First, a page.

With that end-of-year thaw came an enormous opportunity – a much-needed chance to make some wood.
It always makes me smile when I hear the old-timey phrase. In our carefully cultivated lexicon of folksy vocabulary, “making wood” is a newer addition for me. Making wood – the cutting, splitting, and stacking of firewood, has become an integral part of our winter program here and this year more than ever before we’re faced with an increased sense of urgency. There is, as you know, another hungry mouth to feed – that of the new living room woodstove. A voracious hunger she has, that girl, but her warmth pays us great dividends as we lounge about in the living room or any of the adjacent rooms that were inhospitable in winters past. It feels a little like gluttony, rocking by the fire, the thermostat registering a whopping 72 degrees. Gluttonous, indeed, when compared to previous winters’ ambient temperature of 63 degrees and the requisite layers upon layers of clothing.
I have to say that I love every part of making wood. It’s good, honest work that warms the soul as well as the body. It is said that wood heats twice – once when making it and once when burning it, but I’d venture that it heats far more than that. Loading the truck, unloading, splitting, stacking, filling the sled with a day’s load, unloading, restacking….I’d go so far as to say a piece of wood warms a body no less than a half a dozen times. Good, honest work, I say. Being comfortably warm while working outside on a winter’s day is a pleasure. Breaking a sweat, even, while seeing an orderly wall of carefully-stacked firewood take shape is a satisfaction like no other. Practical work, necessary work, with physically measurable achievement – it’s the kind of work people did much more of before health clubs and gyms became necessary. I relish the chance to strengthen my muscles, to strengthen my heart, to make my lungs work a bit. And cognitively, the opportunity to tone my spatial judgment while finding the best spot for each uniquely-shaped piece of wood is a fringe benefit. It is good, honest work, but we are young and energetic and physically able to do that work. It’s certainly not for everyone and we recognize that we’re lucky to be able to do it.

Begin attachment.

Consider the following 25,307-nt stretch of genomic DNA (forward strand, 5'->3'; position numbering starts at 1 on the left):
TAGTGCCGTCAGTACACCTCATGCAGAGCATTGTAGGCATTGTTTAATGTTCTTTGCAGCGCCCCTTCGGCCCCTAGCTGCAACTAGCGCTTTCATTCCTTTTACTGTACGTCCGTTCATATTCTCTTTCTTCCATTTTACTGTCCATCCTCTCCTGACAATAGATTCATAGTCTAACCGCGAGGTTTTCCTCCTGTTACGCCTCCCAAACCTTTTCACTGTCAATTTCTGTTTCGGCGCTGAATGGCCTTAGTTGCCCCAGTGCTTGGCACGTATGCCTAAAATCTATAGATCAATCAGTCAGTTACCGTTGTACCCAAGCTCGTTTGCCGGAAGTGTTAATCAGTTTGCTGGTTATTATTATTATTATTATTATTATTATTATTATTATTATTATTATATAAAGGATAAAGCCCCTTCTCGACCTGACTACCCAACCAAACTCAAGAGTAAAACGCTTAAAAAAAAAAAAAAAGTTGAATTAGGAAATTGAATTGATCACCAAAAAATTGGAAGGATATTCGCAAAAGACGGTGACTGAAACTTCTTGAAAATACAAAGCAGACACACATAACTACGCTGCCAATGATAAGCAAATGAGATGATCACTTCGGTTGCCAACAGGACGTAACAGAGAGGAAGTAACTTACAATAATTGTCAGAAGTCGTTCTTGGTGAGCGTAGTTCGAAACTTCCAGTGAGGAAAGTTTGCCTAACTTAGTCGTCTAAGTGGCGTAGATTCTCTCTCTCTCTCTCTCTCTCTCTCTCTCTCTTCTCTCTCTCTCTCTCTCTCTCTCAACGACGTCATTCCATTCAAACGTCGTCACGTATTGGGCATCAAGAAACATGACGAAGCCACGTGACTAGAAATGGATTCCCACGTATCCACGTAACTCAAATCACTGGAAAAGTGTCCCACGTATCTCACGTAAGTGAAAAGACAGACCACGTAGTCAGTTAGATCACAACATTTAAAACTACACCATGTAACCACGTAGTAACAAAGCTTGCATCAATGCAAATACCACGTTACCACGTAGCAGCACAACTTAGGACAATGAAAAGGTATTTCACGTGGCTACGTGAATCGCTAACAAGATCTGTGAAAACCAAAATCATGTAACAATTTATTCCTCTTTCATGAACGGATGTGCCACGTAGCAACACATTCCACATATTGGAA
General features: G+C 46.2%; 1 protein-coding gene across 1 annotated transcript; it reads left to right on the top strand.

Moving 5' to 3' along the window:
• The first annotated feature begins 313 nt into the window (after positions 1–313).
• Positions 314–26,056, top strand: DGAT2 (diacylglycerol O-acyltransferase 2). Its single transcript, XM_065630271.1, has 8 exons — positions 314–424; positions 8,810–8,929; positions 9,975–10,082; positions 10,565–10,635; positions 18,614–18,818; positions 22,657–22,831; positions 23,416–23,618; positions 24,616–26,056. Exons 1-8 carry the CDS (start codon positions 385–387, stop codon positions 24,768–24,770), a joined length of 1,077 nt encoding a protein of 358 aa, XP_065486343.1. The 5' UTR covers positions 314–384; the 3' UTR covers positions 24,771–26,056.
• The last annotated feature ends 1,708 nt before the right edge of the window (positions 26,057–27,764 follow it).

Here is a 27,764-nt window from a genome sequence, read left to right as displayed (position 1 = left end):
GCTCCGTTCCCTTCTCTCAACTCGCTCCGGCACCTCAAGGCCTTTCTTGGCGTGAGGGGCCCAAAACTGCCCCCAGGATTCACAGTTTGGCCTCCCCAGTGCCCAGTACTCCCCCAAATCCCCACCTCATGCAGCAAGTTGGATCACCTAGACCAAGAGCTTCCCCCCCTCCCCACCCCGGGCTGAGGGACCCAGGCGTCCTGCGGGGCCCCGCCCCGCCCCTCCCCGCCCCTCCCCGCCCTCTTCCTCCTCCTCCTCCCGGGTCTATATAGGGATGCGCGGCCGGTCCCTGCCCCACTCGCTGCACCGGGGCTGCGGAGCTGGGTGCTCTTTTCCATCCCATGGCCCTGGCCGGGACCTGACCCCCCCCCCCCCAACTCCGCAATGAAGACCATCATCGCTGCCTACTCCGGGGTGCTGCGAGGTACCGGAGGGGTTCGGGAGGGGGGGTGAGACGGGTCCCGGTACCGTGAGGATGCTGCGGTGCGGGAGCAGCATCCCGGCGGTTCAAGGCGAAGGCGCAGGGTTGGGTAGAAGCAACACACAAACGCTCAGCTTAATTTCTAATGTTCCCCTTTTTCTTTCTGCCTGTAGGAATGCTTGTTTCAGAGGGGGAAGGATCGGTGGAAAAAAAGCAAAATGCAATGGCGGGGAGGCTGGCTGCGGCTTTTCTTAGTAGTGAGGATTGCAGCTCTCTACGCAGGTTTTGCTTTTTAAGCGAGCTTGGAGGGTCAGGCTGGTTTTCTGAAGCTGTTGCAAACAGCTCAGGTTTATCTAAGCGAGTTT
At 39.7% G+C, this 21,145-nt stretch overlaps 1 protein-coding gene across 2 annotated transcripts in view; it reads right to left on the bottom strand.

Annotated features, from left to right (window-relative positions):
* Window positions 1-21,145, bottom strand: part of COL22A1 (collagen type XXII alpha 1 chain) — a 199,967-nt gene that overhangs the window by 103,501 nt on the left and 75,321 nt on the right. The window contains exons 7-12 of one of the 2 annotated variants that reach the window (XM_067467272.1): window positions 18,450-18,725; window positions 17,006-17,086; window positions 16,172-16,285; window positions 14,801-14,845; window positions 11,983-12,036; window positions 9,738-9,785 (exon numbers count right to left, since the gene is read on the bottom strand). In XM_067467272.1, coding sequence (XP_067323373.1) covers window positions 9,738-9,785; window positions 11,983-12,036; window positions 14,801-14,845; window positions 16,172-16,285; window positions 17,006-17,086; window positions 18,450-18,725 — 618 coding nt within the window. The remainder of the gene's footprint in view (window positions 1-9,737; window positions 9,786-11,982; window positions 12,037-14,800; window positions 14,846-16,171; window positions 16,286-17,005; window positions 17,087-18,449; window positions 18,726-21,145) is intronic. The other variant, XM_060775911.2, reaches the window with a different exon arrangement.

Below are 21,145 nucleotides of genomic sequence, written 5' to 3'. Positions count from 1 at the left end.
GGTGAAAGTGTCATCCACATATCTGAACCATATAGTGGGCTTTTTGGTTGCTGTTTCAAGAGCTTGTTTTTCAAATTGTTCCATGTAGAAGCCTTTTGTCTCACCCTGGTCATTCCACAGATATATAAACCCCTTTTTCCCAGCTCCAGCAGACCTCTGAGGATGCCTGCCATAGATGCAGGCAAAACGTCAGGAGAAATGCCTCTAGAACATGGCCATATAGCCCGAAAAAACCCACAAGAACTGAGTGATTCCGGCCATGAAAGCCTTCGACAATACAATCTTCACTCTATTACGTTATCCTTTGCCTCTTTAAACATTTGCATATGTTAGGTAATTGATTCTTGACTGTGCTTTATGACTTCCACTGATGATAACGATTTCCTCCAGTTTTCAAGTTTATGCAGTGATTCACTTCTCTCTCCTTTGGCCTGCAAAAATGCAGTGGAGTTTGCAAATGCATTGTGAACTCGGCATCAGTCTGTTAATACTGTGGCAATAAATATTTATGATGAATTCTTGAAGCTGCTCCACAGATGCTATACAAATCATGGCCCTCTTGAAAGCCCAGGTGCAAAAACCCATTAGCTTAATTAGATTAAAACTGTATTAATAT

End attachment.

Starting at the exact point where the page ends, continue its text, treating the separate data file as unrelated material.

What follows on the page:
With the mountain of snow that had previously buried our working pile of wood, we had a grand opportunity to head out and process it. Just in the nick of time, too, as our ready-to-burn stacks were dwindling. We had much company among us while we worked – the chickens reveled in the absence of that which they abhor stepping on. The sheep, I suspect, were feeling as overdressed and uncomfortable as I was, disproportionately bundled for the current temps.
The greatest accomplishment of the day was the mountainous task of splitting giant rounds of a dead oak tree that Andrew took down 3 years ago. Knotted and gnarly and twisted, the oak gave quite a workout to our burly new log splitter. But splitting them open was like cracking a geode and finding a surprising sparkling center – the magnificent grain and patterning found in some of the pieces was breathtaking. I’m quite sure that the normal process of making wood does not include dropping everything to run for the camera to photograph the loveliness of the fresh-split oak, but when you’re married to a artist/designer/blogger, you’re accustomed to making such allowances and Andrew accepted it without the blink of an eyelash. That grain, that crimp – I was struck by how that same pattern is echoed in the fleece of our new woolly friends. Clever Mother Nature – she’s not afraid to pepper her good designs throughout the natural world, is she?